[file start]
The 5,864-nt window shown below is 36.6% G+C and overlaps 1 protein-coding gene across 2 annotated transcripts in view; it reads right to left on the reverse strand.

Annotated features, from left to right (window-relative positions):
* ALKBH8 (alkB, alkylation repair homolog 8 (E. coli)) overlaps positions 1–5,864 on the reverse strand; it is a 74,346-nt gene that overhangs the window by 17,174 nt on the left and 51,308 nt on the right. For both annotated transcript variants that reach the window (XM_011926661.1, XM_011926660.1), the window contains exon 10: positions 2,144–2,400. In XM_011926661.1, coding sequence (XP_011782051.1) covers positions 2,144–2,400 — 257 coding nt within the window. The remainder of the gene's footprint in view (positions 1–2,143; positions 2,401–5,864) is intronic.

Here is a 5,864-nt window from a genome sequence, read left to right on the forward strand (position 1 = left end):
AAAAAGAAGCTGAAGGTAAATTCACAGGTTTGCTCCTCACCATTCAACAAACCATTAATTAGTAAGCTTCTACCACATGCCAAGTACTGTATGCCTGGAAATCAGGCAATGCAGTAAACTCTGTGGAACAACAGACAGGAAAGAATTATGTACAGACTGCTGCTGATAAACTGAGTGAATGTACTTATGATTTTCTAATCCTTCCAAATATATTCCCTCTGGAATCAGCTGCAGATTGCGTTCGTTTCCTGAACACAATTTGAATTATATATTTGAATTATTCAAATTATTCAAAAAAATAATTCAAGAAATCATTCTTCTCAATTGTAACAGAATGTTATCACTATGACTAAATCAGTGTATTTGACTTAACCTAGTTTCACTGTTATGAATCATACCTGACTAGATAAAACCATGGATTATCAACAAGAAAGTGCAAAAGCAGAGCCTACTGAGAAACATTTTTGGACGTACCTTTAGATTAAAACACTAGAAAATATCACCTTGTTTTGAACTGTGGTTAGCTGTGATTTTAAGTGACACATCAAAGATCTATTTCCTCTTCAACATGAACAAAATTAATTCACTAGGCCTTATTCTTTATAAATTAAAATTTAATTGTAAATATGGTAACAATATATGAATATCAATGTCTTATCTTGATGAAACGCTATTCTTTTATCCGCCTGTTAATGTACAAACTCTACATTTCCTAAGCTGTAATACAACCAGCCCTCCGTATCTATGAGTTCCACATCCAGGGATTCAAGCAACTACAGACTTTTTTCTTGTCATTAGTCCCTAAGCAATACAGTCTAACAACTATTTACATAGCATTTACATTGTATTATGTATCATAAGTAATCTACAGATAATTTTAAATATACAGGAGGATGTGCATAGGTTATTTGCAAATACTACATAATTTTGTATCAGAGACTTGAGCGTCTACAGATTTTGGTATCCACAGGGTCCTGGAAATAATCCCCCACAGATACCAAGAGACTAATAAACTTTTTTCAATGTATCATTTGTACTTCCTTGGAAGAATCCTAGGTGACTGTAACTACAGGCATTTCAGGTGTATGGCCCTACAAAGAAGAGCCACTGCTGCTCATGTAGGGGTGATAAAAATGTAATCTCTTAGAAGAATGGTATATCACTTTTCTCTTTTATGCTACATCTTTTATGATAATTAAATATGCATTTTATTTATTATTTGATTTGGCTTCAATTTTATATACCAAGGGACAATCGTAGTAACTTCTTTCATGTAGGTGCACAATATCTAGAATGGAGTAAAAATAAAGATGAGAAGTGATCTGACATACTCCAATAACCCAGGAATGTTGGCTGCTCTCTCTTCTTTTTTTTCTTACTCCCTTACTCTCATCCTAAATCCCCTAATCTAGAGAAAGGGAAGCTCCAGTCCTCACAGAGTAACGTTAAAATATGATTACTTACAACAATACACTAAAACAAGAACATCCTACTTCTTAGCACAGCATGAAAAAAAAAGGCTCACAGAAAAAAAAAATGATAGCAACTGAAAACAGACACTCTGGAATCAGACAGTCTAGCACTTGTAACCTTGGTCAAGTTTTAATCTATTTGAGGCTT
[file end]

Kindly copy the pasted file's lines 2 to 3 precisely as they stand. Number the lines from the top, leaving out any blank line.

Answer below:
Annotated features, from left to right (window-relative positions):
* ALKBH8 (alkB, alkylation repair homolog 8 (E. coli)) overlaps positions 1–5,864 on the reverse strand; it is a 74,346-nt gene that overhangs the window by 17,174 nt on the left and 51,308 nt on the right. For both annotated transcript variants that reach the window (XM_011926661.1, XM_011926660.1), the window contains exon 10: positions 2,144–2,400. In XM_011926661.1, coding sequence (XP_011782051.1) covers positions 2,144–2,400 — 257 coding nt within the window. The remainder of the gene's footprint in view (positions 1–2,143; positions 2,401–5,864) is intronic.